The enemy within and without
By : Sabria S. Jawhar
All too often many Muslims lose their way when passing judgment on individuals stricken by tragedy. And Twitter only seems to exacerbate their eagerness to abandon the teachings of Islam by setting the morality bar impossibly high for women.
With the single-mindedness of zealots, these lost souls rip apart a woman’s reputation based on zero evidence of wrongdoing to assert their superiority, yet only to expose their darker impulses. It’s more or less terrorism on Twitter.
Female journalists and female subjects of news articles — whether Muslim or non-Muslim — can speak with authority about the online abused leveled at them from men who have an overdeveloped sense of morality. And this could not be truer than the recent case of a young Saudi woman scholarship student who was stabbed to death in England.
The student was walking to her English-language classes when a knife-wielding man attacked and fatally stabbed her. Police arrested a suspect, but it’s unknown whether the attack was motived by race or religion. Any death such as this is shocking, especially to Saudis who have little experience in random killings or targeted hate crimes in Saudi Arabia. I spent five years in England as a scholarship student and have nothing but good memories of my hosts, but I also fear for the safety of Saudis in England, as the anti-immigration sentiment among the British seems to be growing daily. I am unsure whether England is as safe today as it was when I was there.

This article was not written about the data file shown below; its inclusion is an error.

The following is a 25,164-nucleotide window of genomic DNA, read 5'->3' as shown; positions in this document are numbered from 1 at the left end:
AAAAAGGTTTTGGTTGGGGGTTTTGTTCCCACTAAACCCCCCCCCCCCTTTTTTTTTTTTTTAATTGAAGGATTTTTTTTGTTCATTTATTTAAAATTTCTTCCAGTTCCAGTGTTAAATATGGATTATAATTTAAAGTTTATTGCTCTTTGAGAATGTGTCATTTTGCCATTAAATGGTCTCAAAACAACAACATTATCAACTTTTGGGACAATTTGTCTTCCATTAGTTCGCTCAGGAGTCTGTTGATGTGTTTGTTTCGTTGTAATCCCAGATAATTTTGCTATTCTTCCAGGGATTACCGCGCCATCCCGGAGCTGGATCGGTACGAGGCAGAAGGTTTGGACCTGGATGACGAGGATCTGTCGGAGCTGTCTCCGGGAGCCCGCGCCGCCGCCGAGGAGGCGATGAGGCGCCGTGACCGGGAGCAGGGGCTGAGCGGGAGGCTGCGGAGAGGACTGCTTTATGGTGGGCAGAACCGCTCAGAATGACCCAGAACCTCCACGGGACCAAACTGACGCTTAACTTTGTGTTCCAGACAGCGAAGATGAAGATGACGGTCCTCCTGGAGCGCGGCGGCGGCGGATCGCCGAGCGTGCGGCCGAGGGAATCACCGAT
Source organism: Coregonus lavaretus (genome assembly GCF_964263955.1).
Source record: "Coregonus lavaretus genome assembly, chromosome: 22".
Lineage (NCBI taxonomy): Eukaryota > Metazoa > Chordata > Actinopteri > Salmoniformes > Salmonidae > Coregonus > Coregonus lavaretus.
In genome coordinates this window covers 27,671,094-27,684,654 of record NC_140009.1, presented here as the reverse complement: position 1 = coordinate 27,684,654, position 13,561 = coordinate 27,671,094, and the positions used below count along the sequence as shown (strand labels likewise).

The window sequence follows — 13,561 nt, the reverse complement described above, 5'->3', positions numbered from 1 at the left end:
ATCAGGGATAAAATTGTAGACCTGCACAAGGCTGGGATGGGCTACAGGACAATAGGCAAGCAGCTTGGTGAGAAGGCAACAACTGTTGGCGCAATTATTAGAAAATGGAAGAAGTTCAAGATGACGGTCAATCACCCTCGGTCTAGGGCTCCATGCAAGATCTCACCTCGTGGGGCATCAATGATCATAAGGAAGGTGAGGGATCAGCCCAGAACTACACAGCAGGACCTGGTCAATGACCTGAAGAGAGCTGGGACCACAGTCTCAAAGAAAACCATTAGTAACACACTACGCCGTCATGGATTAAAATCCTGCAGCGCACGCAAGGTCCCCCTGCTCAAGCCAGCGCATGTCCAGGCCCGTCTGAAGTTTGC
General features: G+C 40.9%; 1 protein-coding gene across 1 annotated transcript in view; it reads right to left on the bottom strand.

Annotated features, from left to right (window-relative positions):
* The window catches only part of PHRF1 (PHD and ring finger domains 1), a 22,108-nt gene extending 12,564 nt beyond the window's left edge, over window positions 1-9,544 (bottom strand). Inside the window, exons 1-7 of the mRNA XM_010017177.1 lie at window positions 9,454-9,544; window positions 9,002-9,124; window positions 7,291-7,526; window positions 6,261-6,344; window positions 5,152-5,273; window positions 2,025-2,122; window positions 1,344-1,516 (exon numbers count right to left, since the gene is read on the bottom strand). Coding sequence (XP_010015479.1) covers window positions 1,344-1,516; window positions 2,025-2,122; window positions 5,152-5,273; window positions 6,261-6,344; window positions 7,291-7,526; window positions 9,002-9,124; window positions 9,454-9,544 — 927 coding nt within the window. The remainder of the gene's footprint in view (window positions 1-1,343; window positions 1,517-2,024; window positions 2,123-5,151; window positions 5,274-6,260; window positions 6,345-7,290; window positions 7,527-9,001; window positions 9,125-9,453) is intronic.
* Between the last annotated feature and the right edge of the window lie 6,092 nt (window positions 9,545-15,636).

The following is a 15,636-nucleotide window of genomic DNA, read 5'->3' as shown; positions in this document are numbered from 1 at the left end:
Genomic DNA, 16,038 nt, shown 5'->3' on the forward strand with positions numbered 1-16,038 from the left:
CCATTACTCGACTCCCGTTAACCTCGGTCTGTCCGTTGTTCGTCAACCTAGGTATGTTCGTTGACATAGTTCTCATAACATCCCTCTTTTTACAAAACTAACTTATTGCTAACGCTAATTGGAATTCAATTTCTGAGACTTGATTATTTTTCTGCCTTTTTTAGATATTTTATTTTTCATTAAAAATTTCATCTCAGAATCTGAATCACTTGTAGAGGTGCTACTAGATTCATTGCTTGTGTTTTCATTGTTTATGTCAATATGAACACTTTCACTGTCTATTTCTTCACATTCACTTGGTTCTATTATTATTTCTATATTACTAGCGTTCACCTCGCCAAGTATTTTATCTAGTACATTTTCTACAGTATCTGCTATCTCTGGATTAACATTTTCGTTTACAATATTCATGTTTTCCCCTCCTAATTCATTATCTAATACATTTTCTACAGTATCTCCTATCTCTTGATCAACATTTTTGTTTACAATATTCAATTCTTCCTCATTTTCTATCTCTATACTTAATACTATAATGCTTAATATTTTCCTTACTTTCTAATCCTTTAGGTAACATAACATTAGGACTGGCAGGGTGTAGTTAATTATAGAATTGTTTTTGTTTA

But what is truly troubling about this murder is the online fallout among so-called Muslims. As Muslims we must consider that the murder was her fate, her destiny and she is now in a better place. And we can’t deny that she died a martyr because she was performing jihad by taking her journey for knowledge. Seeking knowledge is the cornerstone of Islam.
But many commenters reading the Arabic-language news story reporting the student’s death seemed to have forgotten the basics of their own religion. One young man wrote, “I’m not going to pray for her soul because that’s what happens when you go the West for immorality.” Another said, “May Allah not have mercy on you.”
To these Islamic posers, seeking knowledge and taking the path to self-improvement, and doing so with a brother at her side as a mahram, is not evidence of a good Muslim. Instead, she dared to seek knowledge in a western country, which makes her immoral.
Where do these dark thoughts come from? How do we pass judgment on people we don’t know, and what makes us write comments that are so un-Islamic that one can only blush at the arrogance and ignorance?
We are a religion in crisis and a region in crisis. The online terrorists share the same ideology as their armed brothers in Iraq and Syria. We see some militants lose their moral compass by killing innocents. They kill children. They kill their fellow Muslims and they kill non-Muslims. They destroy mosques and churches. The online cowards hiding behind their avatars engage in the same behavior. If they had a gun and passage to a combat zone, they would happily participate in the slaughter. If one wishes and speaks ill of the dead — a direct contravention of Islam — then they would have no problem leaving the righteous path for a little blood sport.
I fear for the young Saudis abroad because the hijab, carrying soobha or entering mosques makes them easy targets for the Islamophobes. But I fear more the Muslims who are so wrong in their self-righteousness. Those are the ones destroying our religion from the inside.